.…Then is the time that the excitement started on our floor, that the girls from the Greene Street side rushed to this Washington Place side, and then of course the elevator didn't come up and stop on that floor; it went up and down but never stopped there. They rushed back again, and then came back again, back again they to the Greene Street side. Then they didn't come back any more but a crowd has remained at the Washington Place side. After a little time, I can't say how long, the elevator came up once. Well, that crowd rushed into the elevator. The whole crowd was there; the crowd was so strong that they were pushing so that I held on to the two tubes, that is between the two elevators, where you can see where the elevator is. I held on to them so that they wouldn't throw me down, and another girl was holding on to my waist, Lena Barilli. So I seen there was no more around us and I told the girl to take one rope and I took the one closest to the wall. The cords were burned, everything was burning while I was standing in that partition. Then I made that girls grab that rope, and I grabbed the other cable which was close to the wall and that is how I got down. My hands were all burned off, my hand on this side, and this other hand, and my legs. I was cut here, my hair was pulled off, my glasses was off hanging somewhere, I don’t' know, I was an awful sight when I got down. I got down on top of the elevator cage. I hung on the cable I guess about two minutes before I could get over to the other side. I seen the fireman going up with a hose. I says --I didn't say anything- he says, you are all right, you are all right. I says, look, look, that's all I could say to the burning door above me. I went tot put my foot down and I didn't know what it was, something soft, I think dead bodies, or I don't know what, and I made a grab for the railing which leads over to the other side of the elevator, where I turned my body and I was taken off by the firemen, I think, a man, Mr. Brown it must have been, and I was taken out.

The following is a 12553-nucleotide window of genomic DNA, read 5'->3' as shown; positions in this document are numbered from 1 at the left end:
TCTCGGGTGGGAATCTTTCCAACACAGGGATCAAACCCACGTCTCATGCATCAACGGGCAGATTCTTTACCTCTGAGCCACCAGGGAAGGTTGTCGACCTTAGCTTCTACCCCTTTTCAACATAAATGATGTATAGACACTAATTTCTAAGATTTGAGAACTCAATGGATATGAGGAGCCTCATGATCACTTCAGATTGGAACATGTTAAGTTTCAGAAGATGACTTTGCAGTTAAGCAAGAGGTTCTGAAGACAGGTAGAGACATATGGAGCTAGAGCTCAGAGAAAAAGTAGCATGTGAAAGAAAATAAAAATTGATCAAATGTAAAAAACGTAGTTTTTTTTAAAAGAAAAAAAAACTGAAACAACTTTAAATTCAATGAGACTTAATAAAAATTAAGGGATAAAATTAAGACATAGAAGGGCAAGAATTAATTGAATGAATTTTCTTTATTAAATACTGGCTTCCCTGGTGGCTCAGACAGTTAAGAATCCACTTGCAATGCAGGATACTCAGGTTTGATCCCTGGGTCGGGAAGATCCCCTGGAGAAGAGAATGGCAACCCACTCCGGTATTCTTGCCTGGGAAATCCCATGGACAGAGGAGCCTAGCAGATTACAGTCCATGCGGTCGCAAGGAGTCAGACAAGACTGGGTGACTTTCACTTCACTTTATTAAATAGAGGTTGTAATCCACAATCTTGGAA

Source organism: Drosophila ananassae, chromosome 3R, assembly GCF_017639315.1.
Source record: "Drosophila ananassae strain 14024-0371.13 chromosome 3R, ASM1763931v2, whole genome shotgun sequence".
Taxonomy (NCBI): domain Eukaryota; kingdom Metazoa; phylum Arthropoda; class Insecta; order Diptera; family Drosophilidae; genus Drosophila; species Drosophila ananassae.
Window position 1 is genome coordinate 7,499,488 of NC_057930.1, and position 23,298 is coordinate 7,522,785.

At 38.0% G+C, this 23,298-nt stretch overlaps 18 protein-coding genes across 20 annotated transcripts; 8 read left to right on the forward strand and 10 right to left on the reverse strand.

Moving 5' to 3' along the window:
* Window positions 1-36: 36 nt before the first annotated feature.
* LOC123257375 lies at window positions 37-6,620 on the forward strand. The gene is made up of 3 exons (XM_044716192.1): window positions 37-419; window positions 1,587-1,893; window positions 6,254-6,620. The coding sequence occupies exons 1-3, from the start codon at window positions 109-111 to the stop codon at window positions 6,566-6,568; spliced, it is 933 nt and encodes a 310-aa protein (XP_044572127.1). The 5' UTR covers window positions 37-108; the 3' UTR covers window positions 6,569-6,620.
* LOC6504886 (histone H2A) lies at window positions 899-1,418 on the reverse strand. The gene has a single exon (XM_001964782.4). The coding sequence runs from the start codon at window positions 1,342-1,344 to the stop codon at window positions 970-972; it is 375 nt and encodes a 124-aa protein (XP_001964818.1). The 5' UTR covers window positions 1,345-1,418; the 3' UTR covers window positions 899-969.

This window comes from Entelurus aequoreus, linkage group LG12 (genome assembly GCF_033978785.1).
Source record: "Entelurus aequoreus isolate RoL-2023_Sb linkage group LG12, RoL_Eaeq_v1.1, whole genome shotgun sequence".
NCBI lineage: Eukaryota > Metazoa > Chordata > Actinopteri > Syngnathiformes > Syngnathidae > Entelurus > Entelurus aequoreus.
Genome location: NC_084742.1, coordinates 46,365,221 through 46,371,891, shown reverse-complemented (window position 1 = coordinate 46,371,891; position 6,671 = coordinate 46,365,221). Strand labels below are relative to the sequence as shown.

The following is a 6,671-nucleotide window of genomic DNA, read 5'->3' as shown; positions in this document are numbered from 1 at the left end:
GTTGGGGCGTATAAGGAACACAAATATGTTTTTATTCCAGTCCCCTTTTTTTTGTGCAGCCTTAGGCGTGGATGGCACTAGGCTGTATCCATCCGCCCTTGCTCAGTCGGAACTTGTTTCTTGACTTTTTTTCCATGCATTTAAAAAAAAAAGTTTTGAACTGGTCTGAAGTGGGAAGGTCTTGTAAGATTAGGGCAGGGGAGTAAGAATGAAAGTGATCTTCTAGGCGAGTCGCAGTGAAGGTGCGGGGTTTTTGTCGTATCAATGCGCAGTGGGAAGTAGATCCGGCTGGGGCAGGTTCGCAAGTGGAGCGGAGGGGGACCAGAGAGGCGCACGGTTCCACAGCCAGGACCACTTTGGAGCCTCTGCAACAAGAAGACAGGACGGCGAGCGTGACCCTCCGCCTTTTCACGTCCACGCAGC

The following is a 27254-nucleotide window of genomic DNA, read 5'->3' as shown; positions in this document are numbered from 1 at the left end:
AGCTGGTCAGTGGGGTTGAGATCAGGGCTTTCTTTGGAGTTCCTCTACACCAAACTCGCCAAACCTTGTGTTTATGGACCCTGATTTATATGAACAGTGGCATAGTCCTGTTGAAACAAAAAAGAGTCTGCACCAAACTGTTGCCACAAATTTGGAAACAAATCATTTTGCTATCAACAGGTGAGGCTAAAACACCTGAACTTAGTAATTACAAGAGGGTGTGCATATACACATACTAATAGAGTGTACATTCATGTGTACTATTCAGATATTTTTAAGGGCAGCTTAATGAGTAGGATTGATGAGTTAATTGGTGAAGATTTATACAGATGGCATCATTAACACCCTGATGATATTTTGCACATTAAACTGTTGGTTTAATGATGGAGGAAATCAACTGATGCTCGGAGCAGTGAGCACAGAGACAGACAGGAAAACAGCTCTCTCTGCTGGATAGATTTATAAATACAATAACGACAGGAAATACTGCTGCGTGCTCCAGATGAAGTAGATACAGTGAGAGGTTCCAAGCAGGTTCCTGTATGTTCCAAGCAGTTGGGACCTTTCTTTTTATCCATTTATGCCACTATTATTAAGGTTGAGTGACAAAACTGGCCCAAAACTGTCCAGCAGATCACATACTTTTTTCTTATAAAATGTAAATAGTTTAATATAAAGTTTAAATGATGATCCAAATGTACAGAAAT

Question: The key was in that Washington Place door, wasn't it?
Answer: Yes, sir.
Question: You saw it there?
Answer: Yes, sir.
Question: And it was attached to the door by a string, wasn't it?
Answer: A string, yes sir.
Question: What color was the string?
Answer: It was colored piece of string, a checked piece of string, a half inch wide if not more.
Bostwick: Was it a clean or a dirty piece?
Answer: Well, it was tied onto the key and the knob of the door, I am sure it couldn't be very clean.
Question: How long a piece would you say it was?
Answer: Well, about half a yard.
.…I have turned the knob with the same hand that I opened the door, just turned the key toward me and went out. I opened the door because I turned the knob. The door was locked and I turned the key that was in the lock and I opened the door.
Bostwick: Where there any persons around the door when you did this?
Answer: No, sir, I was the first one at the door... I don't know what they were doing. They were banging on the elevator doors, and I was doing the same thing.
Juror asks: After you had been out of this Washington Place door and looked over the stairway, what did you do to the door after you came back in?
Answer: I ran in and pushed it back, pushed it in back of me and ran for the elevator.
Question: Did you lock the door after you came back in?
Answer: No, sir. I would never think of turning that key again.
Ida Mittleman (witness for the defense)